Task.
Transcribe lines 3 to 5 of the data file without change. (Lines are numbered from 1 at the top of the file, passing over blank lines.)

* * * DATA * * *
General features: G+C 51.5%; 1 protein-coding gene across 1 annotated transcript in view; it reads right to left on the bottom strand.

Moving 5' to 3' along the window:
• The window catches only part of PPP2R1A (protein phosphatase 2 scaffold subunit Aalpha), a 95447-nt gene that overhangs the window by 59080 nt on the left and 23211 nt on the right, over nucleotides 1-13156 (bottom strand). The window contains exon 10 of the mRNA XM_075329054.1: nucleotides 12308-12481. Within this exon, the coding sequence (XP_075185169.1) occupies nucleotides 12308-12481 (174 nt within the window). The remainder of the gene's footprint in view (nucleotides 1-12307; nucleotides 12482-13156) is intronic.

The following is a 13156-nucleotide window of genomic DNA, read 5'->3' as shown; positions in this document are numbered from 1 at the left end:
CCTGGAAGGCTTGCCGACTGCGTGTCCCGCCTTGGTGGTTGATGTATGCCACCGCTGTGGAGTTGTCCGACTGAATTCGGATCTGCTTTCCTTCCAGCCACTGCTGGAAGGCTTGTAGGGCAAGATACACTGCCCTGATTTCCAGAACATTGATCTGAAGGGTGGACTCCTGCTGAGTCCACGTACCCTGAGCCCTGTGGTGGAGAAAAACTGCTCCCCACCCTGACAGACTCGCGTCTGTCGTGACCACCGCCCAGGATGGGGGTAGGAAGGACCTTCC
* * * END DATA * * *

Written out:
• The window catches only part of PPP2R1A (protein phosphatase 2 scaffold subunit Aalpha), a 95447-nt gene that overhangs the window by 59080 nt on the left and 23211 nt on the right, over nucleotides 1-13156 (bottom strand). The window contains exon 10 of the mRNA XM_075329054.1: nucleotides 12308-12481. Within this exon, the coding sequence (XP_075185169.1) occupies nucleotides 12308-12481 (174 nt within the window). The remainder of the gene's footprint in view (nucleotides 1-12307; nucleotides 12482-13156) is intronic.

The following is a 13156-nucleotide window of genomic DNA, read 5'->3' as shown; positions in this document are numbered from 1 at the left end:
CCTGGAAGGCTTGCCGACTGCGTGTCCCGCCTTGGTGGTTGATGTATGCCACCGCTGTGGAGTTGTCCGACTGAATTCGGATCTGCTTTCCTTCCAGCCACTGCTGGAAGGCTTGTAGGGCAAGATACACTGCCCTGATTTCCAGAACATTGATCTGAAGGGTGGACTCCTGCTGAGTCCACGTACCCTGAGCCCTGTGGTGGAGAAAAACTGCTCCCCACCCTGACAGACTCGCGTCTGTCGTGACCACCGCCCAGGATGGGGGTAGGAAGGACCTTCC